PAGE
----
News is about people, not goats

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What happens when a newspaper cares more about goats than people?

Too often you find the journalists bleating about non-stories that have little connection with reality.

When the whole country is burning, with stories crying to be written, as one of my former editors would say, it is treasonous for a journalist to fail to report some of these things.

Such journalists can see a tree but not the forest.

News is surely about people.

Were we not taught in elementary journalism school what news is?

Stories must be closer to the people.

There must be an element of how what we report affects people.

Now you can imagine the shock on my face when I was hit by this headline
about goats in one of those weekly newspapers.

Happy goats produce more, screamed the paper on its front page last week.

Scrutator wept.

Even for an agricultural society such as ours, our colleagues across town are taking the principle of bringing news that is closer to the people a bit far.

Who cares whether goats, sheep and cats produce more?

But this is what often happens when a newspaper cares more about goats than people.

Scrutator will leave you with this gem of a quotation from the same weekly.

What gave Mafura (Forestry Minister Kabelo Mafura) to score points with those who attended the ceremony was a sharing of tasks to award the winners with not only his cabinet fellows but with a principal chief which is not common.”

Any clue what this means?

Did you say that minister?

Well, Scrutator is offering a hefty award to anybody who can successfully unpack this sentence.

The English say little knowledge is very dangerous.

The reason is very simple.

Imagine the harm quack doctors would cause if they are unleashed on society!

There will be total chaos and gnashing of teeth in operating theatres.

Scrutator is not surprised that there are also people who read newspapers and pretend to know things they don’t know.

Take for instance one woman, (circumstantial evidence shows she is a woman, and is well-known to Scrutator) who has no guts to provide her full name and goes by the false moniker Lefefooane.

“At first I thaught (sic) this moron was putting up matters for debate only to learn later that she has a personal vendetta against NUL, Lefefooane says.

“Sadly, though, her grammer (sic) is so bad that she continues to use conjunctions like ‘but’, ‘because’, ‘and’ etc to begin sentences”.

“How on earth can you write a newspaper article like a ppoem (sic) with every sentence making its own line yet you continue to tell us how bad NUL is?”

This proud daughter from Qacha’s Nek will not respond to Lefefooane’s xenophobic diatribes.

This girl is too smart for that.

While at university some years ago, Scrutator read a bit of Linguistics which, by the way, has two main branches – sociolinguistics and psycholinguistics.

How I miss those good old days!

She happily went through courses in phonology, phonetics and morphology and other such intriguing stuff.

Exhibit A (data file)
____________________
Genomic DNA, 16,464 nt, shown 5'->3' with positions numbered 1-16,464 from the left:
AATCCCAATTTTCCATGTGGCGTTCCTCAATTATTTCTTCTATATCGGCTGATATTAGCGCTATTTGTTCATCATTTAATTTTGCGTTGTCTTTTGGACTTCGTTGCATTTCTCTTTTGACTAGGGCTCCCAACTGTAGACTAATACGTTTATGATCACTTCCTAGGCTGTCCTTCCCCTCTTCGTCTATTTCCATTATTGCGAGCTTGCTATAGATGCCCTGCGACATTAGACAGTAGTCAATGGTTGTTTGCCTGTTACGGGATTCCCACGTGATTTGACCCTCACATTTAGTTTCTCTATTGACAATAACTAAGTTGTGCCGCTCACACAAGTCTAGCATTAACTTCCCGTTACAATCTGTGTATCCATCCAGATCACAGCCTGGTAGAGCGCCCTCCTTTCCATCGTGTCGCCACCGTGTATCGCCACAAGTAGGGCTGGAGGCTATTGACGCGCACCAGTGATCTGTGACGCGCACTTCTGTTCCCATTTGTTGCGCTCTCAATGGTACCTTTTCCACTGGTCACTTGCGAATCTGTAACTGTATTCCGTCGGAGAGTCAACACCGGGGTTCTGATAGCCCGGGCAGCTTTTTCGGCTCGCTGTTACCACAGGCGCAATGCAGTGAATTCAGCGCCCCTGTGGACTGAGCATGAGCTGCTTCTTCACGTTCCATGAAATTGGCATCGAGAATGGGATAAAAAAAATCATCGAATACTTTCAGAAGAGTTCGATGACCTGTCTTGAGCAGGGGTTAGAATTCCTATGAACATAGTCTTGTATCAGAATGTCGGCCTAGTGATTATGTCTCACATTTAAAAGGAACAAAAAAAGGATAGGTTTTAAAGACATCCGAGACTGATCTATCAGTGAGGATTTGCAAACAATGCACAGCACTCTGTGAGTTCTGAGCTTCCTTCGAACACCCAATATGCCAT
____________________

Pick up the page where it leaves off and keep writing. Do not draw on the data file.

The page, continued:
The course was an eye-opener.

Based on what she studied, Scrutator dumped all what she was taught in primary school about the so-called rules of grammar.

She no longer subscribes to the old school of prescriptive grammar.

“You cannot start a sentence with a conjunction like ‘But’,” Lefefooane argues.

Well, my advice is that first learn to spell properly before you seek to delve into a subject that you know not.

For further debate on this matter Scrutator will do her civic duty by referring Lefefooane to the classic text, The Story of English, written by Robert McCrum and Robert MacNeil.

Scrutator is intrigued by the shocking naivety of newly-elected Basotho National Party (BNP) leader Thesele ’Maseribane.

On Monday, fresh from being elected to the fading former giant party’s top post, ’Maseribane gathered the media at his Maseru headquarters to inform journalists how cracks that have dogged his organisation for decades have become “a thing of the past”.

“The fact that we were also able to resolve our differences amicably as the conference commenced is a clear sign that we’re going to local government and general elections as a united force.

“The issue of divisive camps is no more,” ’Maseribane said.

Really?

We are adults, ntate!

But while he was saying these “sweet nothings”, the party’s former publicity secretary Majara Molapo was preparing to have his case heard in court.

Molapo is alleging that the whole election process was a farce and wants the court to overturn the result which saw ’Maseribane being elected president.

Is this a sign of a “united force”?

And why did ’Maseribane forget to tell the media about the parallel committees
emerging in BNP structures countrywide that led to a five-hour delay of the conference?

Why were the police forced to beef up security because of threats of violence against delegates by disgruntled members?

A party riddled by leadership squabbles, all of a sudden becoming one united
entity?

Even the church has its own squabbles about condom use and gay rights!

Scrutator can only come to one conclusion – either this man is living in cuckoo land or he has developed a common disease among politicians – selective amnesia.

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